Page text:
Chapter 1: Decolonizing Feminist Theory: Latina Contributions to the Debate, Linda Martin Alcoff
Chapter 2: Revisiting Gender: Toward a Decolonial Feminism, Maria Lugones
Chapter 3: From Women's Movements to Feminist Theories (and Vice Versa), Maria Luisa Femenias
Chapter 4: Enrique Dussel's Etica de la liberacion, US Women-of-Color Decolonizing Practices, and Coalitionary Politics amid Difference, Laura E. Perez
Chapter 5: Decolonial Feminist Movidas: A Caribena (Re)thinks "Privilege," the Wages of Gender, and Building Complex Coalitions, Xhercis Mendez

Section II. Making Feminist Selves: Self-Authority, Affect, and Narrativity
Chapter 6: Philosophical Feminism in Latin America, Francesca Gargallo
Chapter 7: Crossroads and In-Between Spaces: A Meditation on Anzaldua and Beyond, Ofelia Schutte
Chapter 8: "Remaking Human Being": Loving, Kaleidoscopic Consciousness in Helena Maria Viramontes's Their Dogs Came with Them, Paula M. L. Moya
Chapter 9: African, Latina, and Feminist: Marta Moreno Vega's Remembrance of Life in El Barrio in the 1950s, Theresa Delgadillo

Section III. Knowing Otherwise: Language, Translation, and Alternative Consciousness
Chapter 10: Latin America, Decoloniality, and Translation: Feminists Building Connectant Epistemologies, Claudia de Lima Costa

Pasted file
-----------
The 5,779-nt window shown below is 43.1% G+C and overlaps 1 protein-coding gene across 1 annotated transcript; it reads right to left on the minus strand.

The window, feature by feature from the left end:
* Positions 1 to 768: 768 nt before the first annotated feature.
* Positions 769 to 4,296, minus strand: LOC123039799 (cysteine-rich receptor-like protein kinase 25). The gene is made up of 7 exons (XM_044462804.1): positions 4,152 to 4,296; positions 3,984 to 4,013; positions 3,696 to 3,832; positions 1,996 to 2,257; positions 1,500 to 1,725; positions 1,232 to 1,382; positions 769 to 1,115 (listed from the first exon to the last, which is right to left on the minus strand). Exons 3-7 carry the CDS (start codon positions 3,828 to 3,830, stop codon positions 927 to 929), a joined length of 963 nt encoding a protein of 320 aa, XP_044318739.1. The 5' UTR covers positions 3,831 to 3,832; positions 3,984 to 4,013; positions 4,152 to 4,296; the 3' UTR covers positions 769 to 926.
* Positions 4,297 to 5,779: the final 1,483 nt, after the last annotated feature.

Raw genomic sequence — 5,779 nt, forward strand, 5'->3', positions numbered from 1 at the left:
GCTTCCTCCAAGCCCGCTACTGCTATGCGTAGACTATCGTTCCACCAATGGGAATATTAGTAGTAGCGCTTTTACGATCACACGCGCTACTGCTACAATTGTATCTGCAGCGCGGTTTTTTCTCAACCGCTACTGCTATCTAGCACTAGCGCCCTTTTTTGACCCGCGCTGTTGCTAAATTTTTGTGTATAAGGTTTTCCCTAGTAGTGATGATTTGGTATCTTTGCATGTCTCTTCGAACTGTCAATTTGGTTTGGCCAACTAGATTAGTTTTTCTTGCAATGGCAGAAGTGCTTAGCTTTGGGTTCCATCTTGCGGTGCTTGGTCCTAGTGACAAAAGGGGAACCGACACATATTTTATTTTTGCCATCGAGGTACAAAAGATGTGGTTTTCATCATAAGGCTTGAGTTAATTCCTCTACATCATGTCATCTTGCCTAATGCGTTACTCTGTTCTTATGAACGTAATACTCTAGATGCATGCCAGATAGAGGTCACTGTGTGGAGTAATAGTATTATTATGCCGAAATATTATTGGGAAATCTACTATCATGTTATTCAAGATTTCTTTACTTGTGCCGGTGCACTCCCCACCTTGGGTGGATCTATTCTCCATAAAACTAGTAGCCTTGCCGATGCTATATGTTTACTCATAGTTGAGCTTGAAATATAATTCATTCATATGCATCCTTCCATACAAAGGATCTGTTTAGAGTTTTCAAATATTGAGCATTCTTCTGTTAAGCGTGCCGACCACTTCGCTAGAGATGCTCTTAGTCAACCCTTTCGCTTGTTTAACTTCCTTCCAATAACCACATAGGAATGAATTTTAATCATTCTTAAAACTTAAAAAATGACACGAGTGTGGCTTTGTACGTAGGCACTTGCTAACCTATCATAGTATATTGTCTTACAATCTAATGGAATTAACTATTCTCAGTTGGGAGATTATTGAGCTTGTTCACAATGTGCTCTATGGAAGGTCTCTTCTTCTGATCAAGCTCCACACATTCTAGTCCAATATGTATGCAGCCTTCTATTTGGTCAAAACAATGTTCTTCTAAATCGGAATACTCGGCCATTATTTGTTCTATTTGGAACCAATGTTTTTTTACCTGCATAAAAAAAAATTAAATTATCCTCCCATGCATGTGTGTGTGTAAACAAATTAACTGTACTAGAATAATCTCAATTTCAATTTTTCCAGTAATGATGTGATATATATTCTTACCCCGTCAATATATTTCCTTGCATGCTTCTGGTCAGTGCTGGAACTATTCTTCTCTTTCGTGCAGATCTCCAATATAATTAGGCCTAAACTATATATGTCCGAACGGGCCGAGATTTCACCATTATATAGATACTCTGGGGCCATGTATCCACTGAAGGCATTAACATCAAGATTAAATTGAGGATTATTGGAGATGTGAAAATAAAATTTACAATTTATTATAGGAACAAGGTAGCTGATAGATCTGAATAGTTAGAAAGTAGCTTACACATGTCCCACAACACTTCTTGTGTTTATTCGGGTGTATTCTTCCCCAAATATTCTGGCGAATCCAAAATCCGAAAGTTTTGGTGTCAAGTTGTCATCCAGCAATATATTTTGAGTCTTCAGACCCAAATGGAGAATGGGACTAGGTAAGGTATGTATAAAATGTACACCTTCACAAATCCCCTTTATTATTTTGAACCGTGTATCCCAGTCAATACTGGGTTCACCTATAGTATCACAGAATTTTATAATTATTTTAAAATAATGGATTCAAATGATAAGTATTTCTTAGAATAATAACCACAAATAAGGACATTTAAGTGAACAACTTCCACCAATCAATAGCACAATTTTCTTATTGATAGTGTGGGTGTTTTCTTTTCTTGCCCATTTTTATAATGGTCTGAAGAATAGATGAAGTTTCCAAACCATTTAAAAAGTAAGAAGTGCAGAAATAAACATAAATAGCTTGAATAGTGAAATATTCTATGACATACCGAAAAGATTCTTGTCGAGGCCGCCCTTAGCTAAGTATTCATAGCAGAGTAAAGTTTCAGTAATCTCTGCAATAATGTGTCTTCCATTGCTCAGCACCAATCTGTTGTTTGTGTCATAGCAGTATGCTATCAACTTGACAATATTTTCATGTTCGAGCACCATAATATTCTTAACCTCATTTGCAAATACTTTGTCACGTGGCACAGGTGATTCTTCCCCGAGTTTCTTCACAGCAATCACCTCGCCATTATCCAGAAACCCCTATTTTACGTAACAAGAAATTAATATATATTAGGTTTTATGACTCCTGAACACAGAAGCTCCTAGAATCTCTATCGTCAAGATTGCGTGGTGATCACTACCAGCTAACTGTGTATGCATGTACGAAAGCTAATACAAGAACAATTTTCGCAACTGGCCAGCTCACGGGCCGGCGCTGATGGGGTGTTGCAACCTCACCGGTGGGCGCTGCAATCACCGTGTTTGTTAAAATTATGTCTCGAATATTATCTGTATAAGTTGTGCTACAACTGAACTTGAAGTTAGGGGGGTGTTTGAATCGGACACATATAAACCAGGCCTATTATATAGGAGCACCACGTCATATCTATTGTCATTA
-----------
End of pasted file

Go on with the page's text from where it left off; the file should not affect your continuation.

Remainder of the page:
Chapter 11: Embodied Genealogies: Anzaldua, Nietzsche, and Diverse Epistemic Practice, Natalie Cisneros
Chapter 12: Between Hermeneutic Violence and Alphabets of Survival, Elena Flores Ruiz
Chapter 13: Hallucinating Knowing: (Extra)ordinary Consciousness, More-Than-Human Perception, and Other Decolonizing Remedios within Latina and Xicana Feminist Theories, Pedro J. DiPietro

Section IV. Aesthetic Longings: Latina Styles, Bodily Vulnerability, and Queer Desires
Chapter 14: Stylized Resistance: Boomerang Perception and Latinas in the Twenty-First Century, Stephanie Rivera Berruz
Chapter 15: Deracializing Representations of Femininity and the Marketing of Latinidad: Zoe Saldana and L'Oreal's True Match Campaign, Carmen R. Lugo-Lugo and Mary K. Bloodsworth-Lugo
Chapter 16: Camara Queer: Longing, the Photograph, and Queer Latinidad, Mariana Ortega
Chapter 17: Vulnerable Bodies: Juana Alicia's Latina Feminism and Transcorporeal Environmentalism, Julie Avril Minich